Kratom is commonly ingested by being brewed into teas, chewed in leaf form, or taken as a capsule or tablet. Due to its known abuse liability, a relatively unstudied but potentially significant toxicity profile, and its ability to result in physiological dependence, the DEA announced their intentions to categorize kratom as a Schedule I controlled substance in 2016—to join a list of drugs such as heroin and MDMA.
Two months after making this announcement, amidst an outcry of opposition to the decision—including many advocates of continued use of the drug as an opioid alternative for the treatment of several pain conditions as well as those who utilize the substance to help them more comfortably withdraw from heroin and other abused opioids—the DEA withdrew its notice of intent for this scheduling pending additional review.
Kratom has been heralded by its supporters as an effective, and even safe, replacement for stronger opioid drugs to combat heroin or prescription pain reliever withdrawal. However, because of the way the drug interacts with several neurobiochemical processes (e.g., its partial activation of different opioid receptor sub-populations and subsequent impact on the brain reward system), kratom use can also lead to drug dependence.
Stimulant and opioid drugs are both associated with a euphoric high, when abused, creating a kind of shortcut to reward in the brain. When drug use is then repeated time and time again, this shortcut becomes ingrained, and it can become difficult for the brain to keep its balance without the drug. As a result, chemical dependence gradually develops.
Case reports and animal studies have demonstrated the emergence of dependence and a significant withdrawal syndrome (including both physical and psychological symptoms) upon discontinuation of the drug. As with other types of opioids, kratom withdrawal may be unpleasant and significantly troublesome to those attempting to quit or unable to continue taking the drug. A professional detox program can help facilitate the process, keeping people safe and comfortable throughout the withdrawal period.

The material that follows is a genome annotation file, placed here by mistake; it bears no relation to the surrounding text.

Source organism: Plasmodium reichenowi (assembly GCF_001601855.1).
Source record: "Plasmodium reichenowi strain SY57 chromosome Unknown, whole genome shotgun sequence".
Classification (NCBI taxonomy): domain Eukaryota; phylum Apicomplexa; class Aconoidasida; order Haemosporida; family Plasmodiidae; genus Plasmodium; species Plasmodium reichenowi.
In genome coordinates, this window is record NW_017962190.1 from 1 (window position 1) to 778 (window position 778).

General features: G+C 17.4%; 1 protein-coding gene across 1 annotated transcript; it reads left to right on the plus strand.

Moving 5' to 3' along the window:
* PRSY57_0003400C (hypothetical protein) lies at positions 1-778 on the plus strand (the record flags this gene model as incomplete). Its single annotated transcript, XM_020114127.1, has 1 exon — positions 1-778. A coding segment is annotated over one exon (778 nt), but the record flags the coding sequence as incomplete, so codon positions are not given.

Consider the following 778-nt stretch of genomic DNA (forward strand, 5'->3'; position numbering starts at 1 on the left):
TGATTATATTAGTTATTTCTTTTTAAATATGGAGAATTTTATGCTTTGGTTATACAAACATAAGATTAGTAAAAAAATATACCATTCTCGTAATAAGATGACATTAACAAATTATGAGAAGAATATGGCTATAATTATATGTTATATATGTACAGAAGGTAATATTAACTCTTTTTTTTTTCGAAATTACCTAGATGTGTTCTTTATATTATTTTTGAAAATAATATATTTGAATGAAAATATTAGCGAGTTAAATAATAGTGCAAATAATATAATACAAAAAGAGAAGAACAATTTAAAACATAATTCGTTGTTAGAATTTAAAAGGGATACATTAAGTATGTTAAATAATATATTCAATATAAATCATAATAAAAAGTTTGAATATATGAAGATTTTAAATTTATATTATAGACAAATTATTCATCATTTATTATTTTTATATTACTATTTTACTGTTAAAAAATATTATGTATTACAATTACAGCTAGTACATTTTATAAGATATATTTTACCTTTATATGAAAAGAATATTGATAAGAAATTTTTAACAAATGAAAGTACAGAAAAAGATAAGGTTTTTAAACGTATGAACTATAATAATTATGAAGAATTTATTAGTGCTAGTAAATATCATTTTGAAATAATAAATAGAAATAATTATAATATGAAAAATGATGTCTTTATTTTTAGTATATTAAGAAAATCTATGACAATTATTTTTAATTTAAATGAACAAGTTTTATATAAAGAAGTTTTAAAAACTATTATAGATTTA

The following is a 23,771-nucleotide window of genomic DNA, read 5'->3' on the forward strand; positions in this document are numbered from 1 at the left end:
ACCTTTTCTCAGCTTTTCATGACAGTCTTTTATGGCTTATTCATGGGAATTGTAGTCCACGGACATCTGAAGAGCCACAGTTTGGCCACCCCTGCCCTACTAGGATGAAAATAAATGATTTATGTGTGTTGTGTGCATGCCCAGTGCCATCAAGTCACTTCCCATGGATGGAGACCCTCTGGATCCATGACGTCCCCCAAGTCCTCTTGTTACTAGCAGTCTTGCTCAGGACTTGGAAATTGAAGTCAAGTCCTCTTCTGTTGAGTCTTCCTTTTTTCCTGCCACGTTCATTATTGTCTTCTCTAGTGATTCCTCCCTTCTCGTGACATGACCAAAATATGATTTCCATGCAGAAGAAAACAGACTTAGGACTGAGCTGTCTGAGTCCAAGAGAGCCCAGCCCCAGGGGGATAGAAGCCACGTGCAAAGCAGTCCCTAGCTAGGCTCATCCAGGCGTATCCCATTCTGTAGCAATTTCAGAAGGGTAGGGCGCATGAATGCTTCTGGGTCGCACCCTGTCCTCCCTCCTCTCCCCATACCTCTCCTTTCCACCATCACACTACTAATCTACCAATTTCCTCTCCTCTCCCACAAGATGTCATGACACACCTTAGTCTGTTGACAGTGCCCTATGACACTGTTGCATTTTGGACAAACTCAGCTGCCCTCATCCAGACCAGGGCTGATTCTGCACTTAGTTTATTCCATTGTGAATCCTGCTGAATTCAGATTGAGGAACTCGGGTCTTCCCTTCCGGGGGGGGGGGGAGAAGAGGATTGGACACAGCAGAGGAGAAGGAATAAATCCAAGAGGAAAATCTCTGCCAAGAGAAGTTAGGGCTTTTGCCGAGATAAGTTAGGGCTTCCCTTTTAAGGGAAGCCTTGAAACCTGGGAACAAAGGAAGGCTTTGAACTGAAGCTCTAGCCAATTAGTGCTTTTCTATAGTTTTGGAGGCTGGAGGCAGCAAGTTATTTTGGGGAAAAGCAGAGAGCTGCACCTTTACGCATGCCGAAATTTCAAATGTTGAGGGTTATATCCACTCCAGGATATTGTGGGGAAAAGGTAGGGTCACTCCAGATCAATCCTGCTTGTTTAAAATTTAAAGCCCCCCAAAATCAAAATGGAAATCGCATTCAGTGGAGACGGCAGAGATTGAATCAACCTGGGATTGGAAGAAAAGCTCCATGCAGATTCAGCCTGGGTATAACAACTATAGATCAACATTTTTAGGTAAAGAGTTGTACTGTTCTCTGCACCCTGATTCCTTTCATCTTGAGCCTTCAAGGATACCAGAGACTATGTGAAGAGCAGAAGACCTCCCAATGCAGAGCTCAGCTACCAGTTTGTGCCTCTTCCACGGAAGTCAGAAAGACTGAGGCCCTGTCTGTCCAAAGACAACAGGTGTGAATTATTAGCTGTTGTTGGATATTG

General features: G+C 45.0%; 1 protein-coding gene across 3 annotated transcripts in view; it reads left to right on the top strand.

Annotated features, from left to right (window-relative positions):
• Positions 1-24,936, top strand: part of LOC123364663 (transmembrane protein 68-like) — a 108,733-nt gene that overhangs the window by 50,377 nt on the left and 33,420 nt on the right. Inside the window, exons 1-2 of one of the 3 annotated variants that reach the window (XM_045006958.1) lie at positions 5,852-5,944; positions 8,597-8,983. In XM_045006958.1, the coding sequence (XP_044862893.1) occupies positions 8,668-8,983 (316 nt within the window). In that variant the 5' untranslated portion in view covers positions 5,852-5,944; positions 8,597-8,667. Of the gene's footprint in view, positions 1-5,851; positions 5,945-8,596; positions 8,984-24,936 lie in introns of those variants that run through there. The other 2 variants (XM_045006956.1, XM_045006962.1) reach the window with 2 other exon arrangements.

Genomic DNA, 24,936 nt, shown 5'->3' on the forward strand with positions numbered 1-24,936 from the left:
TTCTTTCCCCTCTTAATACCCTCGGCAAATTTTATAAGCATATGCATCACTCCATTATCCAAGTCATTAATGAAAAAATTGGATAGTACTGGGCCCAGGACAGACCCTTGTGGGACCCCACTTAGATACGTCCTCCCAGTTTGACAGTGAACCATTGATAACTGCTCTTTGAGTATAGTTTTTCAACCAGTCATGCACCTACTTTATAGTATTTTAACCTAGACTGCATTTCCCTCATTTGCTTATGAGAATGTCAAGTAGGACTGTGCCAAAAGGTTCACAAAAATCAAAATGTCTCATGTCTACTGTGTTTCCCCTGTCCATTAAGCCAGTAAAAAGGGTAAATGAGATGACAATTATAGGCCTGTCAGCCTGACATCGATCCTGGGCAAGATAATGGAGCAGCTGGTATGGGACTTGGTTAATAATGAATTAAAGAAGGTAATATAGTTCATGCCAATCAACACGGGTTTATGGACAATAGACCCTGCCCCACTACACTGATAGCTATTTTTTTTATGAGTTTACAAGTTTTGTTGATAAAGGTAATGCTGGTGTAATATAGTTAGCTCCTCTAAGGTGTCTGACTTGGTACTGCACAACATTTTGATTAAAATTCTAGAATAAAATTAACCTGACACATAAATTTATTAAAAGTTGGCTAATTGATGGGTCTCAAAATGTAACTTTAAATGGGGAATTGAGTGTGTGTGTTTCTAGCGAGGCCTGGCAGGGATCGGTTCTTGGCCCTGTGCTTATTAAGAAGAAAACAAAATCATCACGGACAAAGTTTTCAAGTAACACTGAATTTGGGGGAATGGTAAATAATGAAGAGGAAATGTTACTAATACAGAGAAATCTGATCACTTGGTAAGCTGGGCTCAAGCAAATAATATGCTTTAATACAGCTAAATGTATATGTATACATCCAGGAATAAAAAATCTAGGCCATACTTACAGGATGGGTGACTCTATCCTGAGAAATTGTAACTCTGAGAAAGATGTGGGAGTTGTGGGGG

Kratom Withdrawal Timeline
The European Monitoring Centre for Drugs and Drug Addiction (EMCDDA) reports that, depending on the dose taken, both kratom’s invigorating stimulant effects and euphoric rush can last for as long as 1.5 hours after each use. Kratom withdrawal may begin within a few hours after the last dose, with symptoms resolving within a week.
Since kratom is thought to activate opioid receptors in the brain, the withdrawal timeline may somewhat follow that of other relatively short-acting opioid drugs. Opioid withdrawal often starts with several characteristic physiological responses like a runny nose, tearing of the eyes, sweating, yawning, and muscle aches as well as emotional side effects, such as insomnia, agitation, depressed moods, and anxiety within the first few days. Withdrawal symptoms typically peak, meaning they are at their worst, within 2-3 days, progressing with stomach cramps, nausea, vomiting, diarrhea, elevated blood pressure, irregular heart rate, goosebumps, drug cravings, restlessness, inattention, and dilated pupils. The majority of these acute opioid withdrawal symptoms diminish within a week or so, while cravings and some of the emotional and cognitive side effects may still be noticeable for a few weeks or more.
The kratom withdrawal timeline has not been exhaustively studied. Additionally, as with many acute withdrawal syndromes, a precise timeline is difficult to pinpoint, and may differ significantly based on individual differences. Symptoms may be milder and not last as long in someone who is not as heavily dependent on the drug. Other factors that may influence the kratom withdrawal timeline include:
- Length of time using the drug: The longer someone has used kratom, the more likely they are to have developed significant dependence.
- Average dose taken each time: Higher doses and more frequent dosing typically drive the development of greater dependence.
- Polydrug abuse: People with polysubstance dependence involving kratom, alcohol, and/or other drugs are more likely to experience a more variable, complicated course of withdrawal and would likely benefit from vigilantly supervised, professional detox services.
- Medical or mental health issues: Individuals with significant health conditions or co-occurring mental health issues may experience more troublesome withdrawal symptoms. In these cases, withdrawal management may progress more smoothly with the help of a professional medical detox program.